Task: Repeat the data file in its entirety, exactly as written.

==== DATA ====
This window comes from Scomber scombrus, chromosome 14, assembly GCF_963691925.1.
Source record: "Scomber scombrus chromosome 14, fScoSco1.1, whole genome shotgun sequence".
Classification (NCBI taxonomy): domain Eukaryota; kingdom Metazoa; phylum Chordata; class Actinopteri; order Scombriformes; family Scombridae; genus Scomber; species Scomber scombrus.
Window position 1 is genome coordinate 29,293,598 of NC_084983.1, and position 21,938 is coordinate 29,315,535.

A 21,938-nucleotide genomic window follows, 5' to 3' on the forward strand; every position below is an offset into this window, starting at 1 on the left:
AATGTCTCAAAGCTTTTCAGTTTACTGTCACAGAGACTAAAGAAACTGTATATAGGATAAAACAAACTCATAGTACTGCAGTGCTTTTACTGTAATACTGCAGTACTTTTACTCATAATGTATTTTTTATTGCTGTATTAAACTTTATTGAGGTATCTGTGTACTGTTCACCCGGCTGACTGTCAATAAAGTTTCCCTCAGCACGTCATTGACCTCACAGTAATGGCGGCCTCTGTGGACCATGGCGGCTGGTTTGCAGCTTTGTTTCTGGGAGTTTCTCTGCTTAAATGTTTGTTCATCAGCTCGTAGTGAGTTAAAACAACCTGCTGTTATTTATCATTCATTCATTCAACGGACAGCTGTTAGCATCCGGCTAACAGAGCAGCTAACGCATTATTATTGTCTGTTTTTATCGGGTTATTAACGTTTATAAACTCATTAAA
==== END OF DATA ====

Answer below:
This window comes from Scomber scombrus, chromosome 14, assembly GCF_963691925.1.
Source record: "Scomber scombrus chromosome 14, fScoSco1.1, whole genome shotgun sequence".
Classification (NCBI taxonomy): domain Eukaryota; kingdom Metazoa; phylum Chordata; class Actinopteri; order Scombriformes; family Scombridae; genus Scomber; species Scomber scombrus.
Window position 1 is genome coordinate 29,293,598 of NC_084983.1, and position 21,938 is coordinate 29,315,535.

A 21,938-nucleotide genomic window follows, 5' to 3' on the forward strand; every position below is an offset into this window, starting at 1 on the left:
AATGTCTCAAAGCTTTTCAGTTTACTGTCACAGAGACTAAAGAAACTGTATATAGGATAAAACAAACTCATAGTACTGCAGTGCTTTTACTGTAATACTGCAGTACTTTTACTCATAATGTATTTTTTATTGCTGTATTAAACTTTATTGAGGTATCTGTGTACTGTTCACCCGGCTGACTGTCAATAAAGTTTCCCTCAGCACGTCATTGACCTCACAGTAATGGCGGCCTCTGTGGACCATGGCGGCTGGTTTGCAGCTTTGTTTCTGGGAGTTTCTCTGCTTAAATGTTTGTTCATCAGCTCGTAGTGAGTTAAAACAACCTGCTGTTATTTATCATTCATTCATTCAACGGACAGCTGTTAGCATCCGGCTAACAGAGCAGCTAACGCATTATTATTGTCTGTTTTTATCGGGTTATTAACGTTTATAAACTCATTAAA